The university where I work full-time permits me to teach on the side, and so I do.
But I teach a different population of students now than I did before.Many of my students are what most universities would qualify as “non-traditional”: women and men who are adults in their forties and fifties, many with families and full careers. They meet me in one of their early graduate courses.
The experience is, of course, different. Many of them haven’t been in college for a while; they need to get reacquainted with the research techniques and some of the supplementary software. Excuses for late assignments are no longer “I was sick” but have become “I had to stay late for work.”
But one particular difference has blown me away: they own their mistakes and their failures.
Recently, one of my students earned a C. Not a bad grade, but he could have done better – the mistake he had made resulting in the botched grade was pure carelessness. In the past, my traditional freshman students made a habit of trying to argue the grade up by emphasizing the parts of the paper they did correctly, or by trying to soften the loss of points in some other way. They begged for extra credit.
So when I saw this student’s number on my phone, I picked up with weary resignation. I was prepared to tell him I had no intention of changing the grade, of reassuring him that he would not fail the entire course, that this was not the end of the world.
But that wasn’t what he wanted.
He was calling, he said, mostly to thank me for the feedback, and to apologize. He hadn’t taken the assignment seriously enough; he’d put it off and gotten started too late to proofread properly. Mostly, he felt he’d let me and his classmates down by his lack of engagement, and he wanted to tell me he’d do better in the future. He sounded confident and honest: frank in his self-assessment, but hopeful about the assignments yet to be completed.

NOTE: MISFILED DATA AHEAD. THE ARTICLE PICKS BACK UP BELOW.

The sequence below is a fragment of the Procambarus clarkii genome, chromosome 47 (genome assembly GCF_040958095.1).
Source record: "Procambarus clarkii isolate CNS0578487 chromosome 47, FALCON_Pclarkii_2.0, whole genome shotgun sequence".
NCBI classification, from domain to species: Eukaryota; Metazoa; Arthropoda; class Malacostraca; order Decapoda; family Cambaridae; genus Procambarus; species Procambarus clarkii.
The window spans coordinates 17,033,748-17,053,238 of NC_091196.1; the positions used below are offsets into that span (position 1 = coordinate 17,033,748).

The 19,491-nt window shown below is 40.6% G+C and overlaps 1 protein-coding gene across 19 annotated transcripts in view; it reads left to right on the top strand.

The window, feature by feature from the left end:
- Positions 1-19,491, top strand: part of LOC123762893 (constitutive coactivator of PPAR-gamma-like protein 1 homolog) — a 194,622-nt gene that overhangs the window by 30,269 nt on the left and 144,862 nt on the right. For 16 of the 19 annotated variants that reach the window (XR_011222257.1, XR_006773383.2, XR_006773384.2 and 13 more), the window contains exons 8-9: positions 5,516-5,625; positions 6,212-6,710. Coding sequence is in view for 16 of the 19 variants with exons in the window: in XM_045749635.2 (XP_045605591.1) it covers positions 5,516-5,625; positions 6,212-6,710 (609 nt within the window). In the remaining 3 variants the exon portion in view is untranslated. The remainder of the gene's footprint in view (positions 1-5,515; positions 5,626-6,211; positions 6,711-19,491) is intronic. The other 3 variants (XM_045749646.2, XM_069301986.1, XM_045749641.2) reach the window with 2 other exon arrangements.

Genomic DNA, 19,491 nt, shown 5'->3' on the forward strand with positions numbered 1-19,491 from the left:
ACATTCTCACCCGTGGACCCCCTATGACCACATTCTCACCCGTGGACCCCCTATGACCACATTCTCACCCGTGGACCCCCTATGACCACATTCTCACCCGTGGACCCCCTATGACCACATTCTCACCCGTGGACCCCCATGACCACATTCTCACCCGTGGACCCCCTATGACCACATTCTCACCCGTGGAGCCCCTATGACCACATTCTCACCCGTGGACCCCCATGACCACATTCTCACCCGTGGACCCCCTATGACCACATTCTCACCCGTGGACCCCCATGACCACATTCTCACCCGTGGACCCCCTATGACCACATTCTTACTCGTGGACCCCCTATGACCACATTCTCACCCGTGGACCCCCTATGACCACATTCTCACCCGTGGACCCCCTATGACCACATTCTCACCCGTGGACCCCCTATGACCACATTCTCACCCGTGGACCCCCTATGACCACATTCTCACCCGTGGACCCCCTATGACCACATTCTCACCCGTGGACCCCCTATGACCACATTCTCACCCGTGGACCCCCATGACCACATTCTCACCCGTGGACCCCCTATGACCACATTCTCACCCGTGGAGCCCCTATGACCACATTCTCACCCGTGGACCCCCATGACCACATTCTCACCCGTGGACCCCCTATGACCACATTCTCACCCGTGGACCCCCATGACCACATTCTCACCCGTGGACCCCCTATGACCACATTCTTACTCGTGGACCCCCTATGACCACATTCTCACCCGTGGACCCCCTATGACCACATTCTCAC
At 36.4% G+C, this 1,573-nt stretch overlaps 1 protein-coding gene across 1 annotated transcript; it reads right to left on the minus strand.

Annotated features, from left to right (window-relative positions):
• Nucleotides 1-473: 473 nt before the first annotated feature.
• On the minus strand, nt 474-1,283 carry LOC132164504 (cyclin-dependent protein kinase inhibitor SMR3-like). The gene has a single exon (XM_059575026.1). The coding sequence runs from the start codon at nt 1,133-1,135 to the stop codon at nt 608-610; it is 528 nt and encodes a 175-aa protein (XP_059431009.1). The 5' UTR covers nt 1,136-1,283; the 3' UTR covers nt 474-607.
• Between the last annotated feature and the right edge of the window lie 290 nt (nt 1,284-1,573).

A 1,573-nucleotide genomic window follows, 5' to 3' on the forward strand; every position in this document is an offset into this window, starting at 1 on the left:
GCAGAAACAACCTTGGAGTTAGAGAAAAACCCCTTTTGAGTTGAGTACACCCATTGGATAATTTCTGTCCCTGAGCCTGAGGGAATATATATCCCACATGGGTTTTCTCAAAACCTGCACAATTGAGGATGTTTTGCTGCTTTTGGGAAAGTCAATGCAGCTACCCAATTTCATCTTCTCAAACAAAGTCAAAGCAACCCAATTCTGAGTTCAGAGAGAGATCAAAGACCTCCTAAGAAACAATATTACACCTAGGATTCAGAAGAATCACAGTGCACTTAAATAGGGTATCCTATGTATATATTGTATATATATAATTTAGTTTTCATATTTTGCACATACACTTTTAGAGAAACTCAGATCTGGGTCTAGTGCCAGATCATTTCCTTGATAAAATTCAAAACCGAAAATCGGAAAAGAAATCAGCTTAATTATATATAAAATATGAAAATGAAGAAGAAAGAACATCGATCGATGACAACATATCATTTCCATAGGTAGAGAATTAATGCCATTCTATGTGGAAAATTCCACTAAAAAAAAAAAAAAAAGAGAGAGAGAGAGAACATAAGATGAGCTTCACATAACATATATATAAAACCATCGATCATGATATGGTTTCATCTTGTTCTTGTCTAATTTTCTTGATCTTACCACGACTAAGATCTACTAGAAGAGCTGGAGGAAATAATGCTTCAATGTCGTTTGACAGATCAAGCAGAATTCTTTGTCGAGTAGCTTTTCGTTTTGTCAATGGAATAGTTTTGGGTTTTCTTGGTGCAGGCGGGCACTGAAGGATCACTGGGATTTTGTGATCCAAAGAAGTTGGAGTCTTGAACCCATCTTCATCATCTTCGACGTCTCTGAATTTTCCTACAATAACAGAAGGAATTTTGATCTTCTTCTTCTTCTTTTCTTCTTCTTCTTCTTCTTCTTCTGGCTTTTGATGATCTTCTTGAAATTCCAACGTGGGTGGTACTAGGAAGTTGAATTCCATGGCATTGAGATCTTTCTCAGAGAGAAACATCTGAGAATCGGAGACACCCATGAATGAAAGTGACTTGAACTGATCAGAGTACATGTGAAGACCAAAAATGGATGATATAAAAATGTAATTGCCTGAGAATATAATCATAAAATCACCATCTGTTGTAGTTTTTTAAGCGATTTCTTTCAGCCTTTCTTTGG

I was stunned.
He wanted no reassurance, no help, no hand-holding. He didn’t want the grade changed or softened or explained. He agreed with me about everything that had gone wrong, and what’s more, he wanted to improve it. He saw a consequence for his behavior and he turned it into an opportunity.
I don’t know how he’ll come out in my class, but I respect his character enormously, and I was convicted by his behavior. How often do I simply let things slip when there’s no harm, no foul? How often do I apologize as a response rather than an initiative? How often do I look at where I went wrong with a lack of self-pity and an abundance of frankness? How often do I perceive the inherent learning potential in a mistake?
His calm, his relative good cheer, and his honesty were refreshing. He wasn’t trying to beat himself up or self-flagellate: he just wanted to say, I got the message loud and clear, and I can’t wait to be better. What an attitude of value to the believer! How better to receive correction from God?
We’re so used to seeing penitence and repentance displayed as self-pity, as garment-rending, as guilt. But my student reminded me that a penitent heart can be calm and self-assured, frank and hopeful. It was a refreshing reminder of how God’s grace permits me to confront the wrongs I do and the sin in my life: with an honest and holy shared understanding of what they are, certainly with some sorrow over what transpired, but with confidence and hope that I have the opportunity to do more, to grow, to be better.
May your own repentant heart be leavened with such grace.
One thought on “Frank and Cheerful Penitence”
Reblogged this on Maggie McKenzie and commented:
I was recently watching a show where a teen character apologized for their bad behavior and the adult character stopped them and said they didn’t need to apologize and then gave them an excuse for their bad behavior. It irks me but lately I’m seeing it more often, especially in ‘christian movies’ or ‘family’ movies. It’s wrong and this delightful blog gives one good reason why we all need to learn to apologize- and with the right heart attitude. I hope you read it.